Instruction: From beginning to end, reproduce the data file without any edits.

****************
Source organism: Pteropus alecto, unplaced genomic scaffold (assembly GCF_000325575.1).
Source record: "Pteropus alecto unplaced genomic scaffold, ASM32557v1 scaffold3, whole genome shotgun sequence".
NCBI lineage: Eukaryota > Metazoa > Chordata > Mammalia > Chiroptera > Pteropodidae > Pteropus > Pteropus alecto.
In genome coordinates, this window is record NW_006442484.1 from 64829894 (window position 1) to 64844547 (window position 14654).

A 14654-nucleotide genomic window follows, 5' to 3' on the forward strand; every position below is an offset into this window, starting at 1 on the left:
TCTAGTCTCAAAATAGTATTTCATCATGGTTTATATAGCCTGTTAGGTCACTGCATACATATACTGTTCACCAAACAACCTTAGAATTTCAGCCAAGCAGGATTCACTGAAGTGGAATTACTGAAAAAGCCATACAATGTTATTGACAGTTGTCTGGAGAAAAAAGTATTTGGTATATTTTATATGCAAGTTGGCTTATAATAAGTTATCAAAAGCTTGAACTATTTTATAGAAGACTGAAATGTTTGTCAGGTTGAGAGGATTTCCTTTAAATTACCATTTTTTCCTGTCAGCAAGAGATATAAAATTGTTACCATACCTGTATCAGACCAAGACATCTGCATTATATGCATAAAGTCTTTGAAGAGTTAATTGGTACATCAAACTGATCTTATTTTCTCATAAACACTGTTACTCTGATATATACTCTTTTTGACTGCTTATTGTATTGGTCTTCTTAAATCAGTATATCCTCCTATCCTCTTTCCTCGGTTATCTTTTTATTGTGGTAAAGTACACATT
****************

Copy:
Source organism: Pteropus alecto, unplaced genomic scaffold (assembly GCF_000325575.1).
Source record: "Pteropus alecto unplaced genomic scaffold, ASM32557v1 scaffold3, whole genome shotgun sequence".
NCBI lineage: Eukaryota > Metazoa > Chordata > Mammalia > Chiroptera > Pteropodidae > Pteropus > Pteropus alecto.
In genome coordinates, this window is record NW_006442484.1 from 64829894 (window position 1) to 64844547 (window position 14654).

A 14654-nucleotide genomic window follows, 5' to 3' on the forward strand; every position below is an offset into this window, starting at 1 on the left:
TCTAGTCTCAAAATAGTATTTCATCATGGTTTATATAGCCTGTTAGGTCACTGCATACATATACTGTTCACCAAACAACCTTAGAATTTCAGCCAAGCAGGATTCACTGAAGTGGAATTACTGAAAAAGCCATACAATGTTATTGACAGTTGTCTGGAGAAAAAAGTATTTGGTATATTTTATATGCAAGTTGGCTTATAATAAGTTATCAAAAGCTTGAACTATTTTATAGAAGACTGAAATGTTTGTCAGGTTGAGAGGATTTCCTTTAAATTACCATTTTTTCCTGTCAGCAAGAGATATAAAATTGTTACCATACCTGTATCAGACCAAGACATCTGCATTATATGCATAAAGTCTTTGAAGAGTTAATTGGTACATCAAACTGATCTTATTTTCTCATAAACACTGTTACTCTGATATATACTCTTTTTGACTGCTTATTGTATTGGTCTTCTTAAATCAGTATATCCTCCTATCCTCTTTCCTCGGTTATCTTTTTATTGTGGTAAAGTACACATT